Time to give back

Government economists may say the recession ended last June, but anyone who has been paying attention knows times are still very tough for many people. If you are able to help others in your community struggling with poverty, addiction, domestic violence, disabilities or other hardships, United Way of Jackson County is one of the best ways to put your dollars to work.

One of the sure signs of fall is the annual United Way campaign, which kicked off this year on Sept. 10 and continues through Nov 18. The umbrella agency is already at 22 percent of its goal of $875,000, but that leaves plenty of room for your contribution.

The money United Way collects funds 47 separate programs run by 36 member agencies. The programs run the gamut, in Director Dee Anne Everson's words, "from prenatal care to bereavement counseling."

But beyond direct support for services to people in need, United Way is branching out. Three years ago, the agency began moving toward spending half of its resources on direct services and half on supporting community change through programs such as the Southern Oregon Meth Project and Don't Turn Away, a community-based effort to address the specter of child abuse.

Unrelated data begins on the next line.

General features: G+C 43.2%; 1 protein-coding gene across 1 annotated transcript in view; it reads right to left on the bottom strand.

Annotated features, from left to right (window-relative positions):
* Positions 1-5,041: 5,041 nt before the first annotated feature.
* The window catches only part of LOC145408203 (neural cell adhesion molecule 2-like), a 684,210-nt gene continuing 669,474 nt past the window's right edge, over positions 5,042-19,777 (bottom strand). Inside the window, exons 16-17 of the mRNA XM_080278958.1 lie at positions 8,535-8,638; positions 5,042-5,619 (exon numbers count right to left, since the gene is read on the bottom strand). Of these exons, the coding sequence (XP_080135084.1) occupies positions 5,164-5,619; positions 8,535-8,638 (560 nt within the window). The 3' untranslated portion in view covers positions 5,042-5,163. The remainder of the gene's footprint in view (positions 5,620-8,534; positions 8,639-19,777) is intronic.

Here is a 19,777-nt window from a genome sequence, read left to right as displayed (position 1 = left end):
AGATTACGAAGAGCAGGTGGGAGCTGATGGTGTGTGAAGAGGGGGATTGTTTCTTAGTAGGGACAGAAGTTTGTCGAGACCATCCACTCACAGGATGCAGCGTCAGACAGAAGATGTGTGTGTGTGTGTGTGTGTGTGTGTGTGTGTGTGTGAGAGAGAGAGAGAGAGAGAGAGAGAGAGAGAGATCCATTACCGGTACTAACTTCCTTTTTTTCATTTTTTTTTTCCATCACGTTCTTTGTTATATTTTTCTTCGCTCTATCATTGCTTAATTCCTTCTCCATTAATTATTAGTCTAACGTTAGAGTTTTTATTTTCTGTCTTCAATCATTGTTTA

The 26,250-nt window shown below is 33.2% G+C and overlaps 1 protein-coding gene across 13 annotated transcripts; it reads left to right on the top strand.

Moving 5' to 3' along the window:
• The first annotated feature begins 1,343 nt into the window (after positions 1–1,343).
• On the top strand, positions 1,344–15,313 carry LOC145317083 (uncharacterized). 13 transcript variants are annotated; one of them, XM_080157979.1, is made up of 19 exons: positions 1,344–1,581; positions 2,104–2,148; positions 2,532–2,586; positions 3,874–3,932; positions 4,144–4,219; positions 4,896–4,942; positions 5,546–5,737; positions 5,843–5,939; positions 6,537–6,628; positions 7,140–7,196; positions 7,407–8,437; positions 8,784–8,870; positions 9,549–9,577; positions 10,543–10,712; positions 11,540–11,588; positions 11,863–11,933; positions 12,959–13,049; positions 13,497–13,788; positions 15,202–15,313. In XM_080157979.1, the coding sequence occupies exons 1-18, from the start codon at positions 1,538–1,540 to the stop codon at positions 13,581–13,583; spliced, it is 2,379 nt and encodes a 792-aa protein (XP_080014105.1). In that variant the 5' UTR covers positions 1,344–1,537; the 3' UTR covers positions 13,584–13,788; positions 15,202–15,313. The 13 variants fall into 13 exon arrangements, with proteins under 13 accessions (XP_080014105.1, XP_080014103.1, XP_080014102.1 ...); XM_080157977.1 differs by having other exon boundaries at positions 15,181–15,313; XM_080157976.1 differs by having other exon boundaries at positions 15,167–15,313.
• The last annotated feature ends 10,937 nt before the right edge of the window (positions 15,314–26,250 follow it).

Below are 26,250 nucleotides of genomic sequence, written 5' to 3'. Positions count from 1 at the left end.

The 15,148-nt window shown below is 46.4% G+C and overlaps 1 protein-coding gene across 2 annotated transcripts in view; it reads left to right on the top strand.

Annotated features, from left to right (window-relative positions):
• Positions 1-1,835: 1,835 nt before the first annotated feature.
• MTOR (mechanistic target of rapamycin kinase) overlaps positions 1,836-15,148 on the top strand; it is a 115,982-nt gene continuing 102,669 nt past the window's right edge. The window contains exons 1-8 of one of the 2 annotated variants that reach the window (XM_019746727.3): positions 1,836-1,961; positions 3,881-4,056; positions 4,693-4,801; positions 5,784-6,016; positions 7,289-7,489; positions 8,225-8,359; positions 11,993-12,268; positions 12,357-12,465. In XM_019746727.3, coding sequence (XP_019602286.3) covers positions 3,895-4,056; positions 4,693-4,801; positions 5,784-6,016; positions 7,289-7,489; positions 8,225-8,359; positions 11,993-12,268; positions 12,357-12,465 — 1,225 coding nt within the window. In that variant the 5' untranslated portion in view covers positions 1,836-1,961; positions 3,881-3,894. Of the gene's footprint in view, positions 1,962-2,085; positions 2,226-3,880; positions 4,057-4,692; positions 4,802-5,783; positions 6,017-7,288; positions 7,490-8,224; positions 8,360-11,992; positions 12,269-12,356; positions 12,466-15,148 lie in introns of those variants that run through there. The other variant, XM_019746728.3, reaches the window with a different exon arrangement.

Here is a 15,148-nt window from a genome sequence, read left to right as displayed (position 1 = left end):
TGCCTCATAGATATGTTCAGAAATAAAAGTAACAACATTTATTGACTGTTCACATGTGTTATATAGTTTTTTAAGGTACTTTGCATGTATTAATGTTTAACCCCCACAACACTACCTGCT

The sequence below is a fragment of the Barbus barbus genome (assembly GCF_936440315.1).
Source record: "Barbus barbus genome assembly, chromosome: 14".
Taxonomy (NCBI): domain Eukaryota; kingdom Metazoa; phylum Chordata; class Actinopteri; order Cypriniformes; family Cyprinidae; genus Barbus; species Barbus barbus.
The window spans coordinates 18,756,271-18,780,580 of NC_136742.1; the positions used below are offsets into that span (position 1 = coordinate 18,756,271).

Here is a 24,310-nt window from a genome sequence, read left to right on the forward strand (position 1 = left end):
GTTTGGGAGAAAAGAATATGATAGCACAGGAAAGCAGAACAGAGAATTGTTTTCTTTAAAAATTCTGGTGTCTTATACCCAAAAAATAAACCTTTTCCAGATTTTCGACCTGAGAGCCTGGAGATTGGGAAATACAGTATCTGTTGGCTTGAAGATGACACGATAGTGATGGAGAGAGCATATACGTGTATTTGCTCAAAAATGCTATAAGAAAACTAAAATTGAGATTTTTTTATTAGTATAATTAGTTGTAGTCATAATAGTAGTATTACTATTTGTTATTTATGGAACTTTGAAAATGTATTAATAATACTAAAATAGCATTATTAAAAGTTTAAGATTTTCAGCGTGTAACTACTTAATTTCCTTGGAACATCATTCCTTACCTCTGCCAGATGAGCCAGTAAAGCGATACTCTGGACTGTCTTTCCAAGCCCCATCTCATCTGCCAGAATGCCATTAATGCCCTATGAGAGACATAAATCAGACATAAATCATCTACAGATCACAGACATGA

Both projects focus on prevention, public awareness and systemic change.

United Way offers several advantages for community members who want to help but aren't sure where to direct their donations. The agency takes its campaign into the valley's workplaces, and offers payroll deduction as a convenient way to help all year long.

Donors can specify specific member agencies they want to support, or let United Way distribute the funds. United Way is among the more efficient charitable agencies in the country, spending 19 percent on administration. That means 81 cents of every dollar contributed goes directly to helping the community.

According to charitynavigator.org, which rates charitable organizations, nine out of 10 charities nationwide spend only 65 cents of every dollar on programs.

United Way also monitors its member agencies every year, requiring audits, financial reviews or government filings, which are kept on file in the United Way office.

If your employer participates in the United Way campaign, attend a presentation and pick up a form. If your employer doesn't participate, encourage them to do so.

Learn more about how United Way works online at unitedwayofjacksoncounty.org. You can find links to the Southern Oregon Meth Project, the Child Abuse Network and Don't Turn Away, as well as other projects.

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